Colin Marshall is a Seoul-based essayist, broadcaster and public speaker on cities, language and culture, he is also the host of Notebook on Cities and Culture Podcast.
We sat down with our friend Colin Marshall who is an American essayist and broadcaster currently living in Korea. We asked him how he learned to speak fluent Korean and how he got to meet a lot of people and also generally what he does for a living. We filmed this video last summer so please note that many months have already passed from the time of this interview.    Follow Colin’s activities here: http://blog.colinmarshall.org  https://twitter.com/colinmarshall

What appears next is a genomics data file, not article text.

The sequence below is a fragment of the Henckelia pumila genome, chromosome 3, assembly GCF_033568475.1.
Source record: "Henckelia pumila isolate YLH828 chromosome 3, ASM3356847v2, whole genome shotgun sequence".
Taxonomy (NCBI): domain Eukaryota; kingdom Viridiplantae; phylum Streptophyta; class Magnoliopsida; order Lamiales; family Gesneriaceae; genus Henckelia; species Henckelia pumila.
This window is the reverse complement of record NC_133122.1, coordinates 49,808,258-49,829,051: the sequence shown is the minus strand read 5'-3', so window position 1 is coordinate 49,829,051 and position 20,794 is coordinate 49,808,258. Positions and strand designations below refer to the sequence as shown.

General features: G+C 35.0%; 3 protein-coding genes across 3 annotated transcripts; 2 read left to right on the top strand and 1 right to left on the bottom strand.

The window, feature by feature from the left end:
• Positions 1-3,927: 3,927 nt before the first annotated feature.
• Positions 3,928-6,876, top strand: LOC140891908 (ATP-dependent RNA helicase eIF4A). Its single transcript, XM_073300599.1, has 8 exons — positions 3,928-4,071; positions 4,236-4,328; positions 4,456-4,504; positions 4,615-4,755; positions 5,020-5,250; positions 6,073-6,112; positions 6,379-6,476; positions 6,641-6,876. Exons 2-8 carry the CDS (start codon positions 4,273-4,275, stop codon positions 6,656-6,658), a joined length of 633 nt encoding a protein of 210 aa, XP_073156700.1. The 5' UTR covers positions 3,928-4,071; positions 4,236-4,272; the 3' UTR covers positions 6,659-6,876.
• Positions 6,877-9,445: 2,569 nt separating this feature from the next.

In downtown Seattle, Colin talks with comic artist Peter Bagge, creator of the legendary alternative comic series Hate, contributing editor and cartoonist at Reason magazine, and author of such graphic novels as Apocalypse Nerd, Other Lives, Reset, and Woman Rebel: The Margaret Sanger Story. They discuss whether Seattle is still the place to be for the Buddy Bradleys of the world; the cheap "place to invent yourself" he first found there; the ever-increasing importance of place in his work, and its necessity in telling longer stories; how Seattle won out as a storytelling location versus the other "cities where hipsters gather"; what Seattle once looked like from his perspective in Manhattan; the feeling of a "pioneer town" then and now; how he found Seattleites who took the time to live elsewhere differed from Seattleites who'd never left, and what it has to do with the Seattle inferiority complex; the relationship between Seattle and the alternative comics scene; how he convinced his publisher Fantagraphics to come join him in Seattle, and how the town came subsequently to crawl with cartoonists; Buddy Bradley as a young cynic, and Seattle's accommodation of the young cynic; what the fictional life of Buddy Bradley and the real life of Margaret Sanger have in common, beginning with their premises of "doing exactly what they want to do"; which of Sanger's many accomplishments and battles (which she never fought on straight gender lines) he usually uses to explain her life; why Sanger's achievements in birth-control legalization became so important to all society; our transition out of "the age of stuff"; the probable fate of bookstores, and how they might succeed through the social dimension; why conventions have become more important than ever to comics, and why cities have become more important than ever to life; the impossibility of the Spokane swinger; what his visit to the depleted city of Detroit taught him, especially about the ways the government itself holds back a potential revitalization; where he thinks Seattle goes too far, politically; why he prefers the monorail Seattle might have built to the light rail system it is building; whether governments just can't build transit right, or whether specifically American governments just can't do it right; what happens when anyone's shovel hits an Indian artifact in Seattle; and how to win mayoral office by campaigning against the inevitable.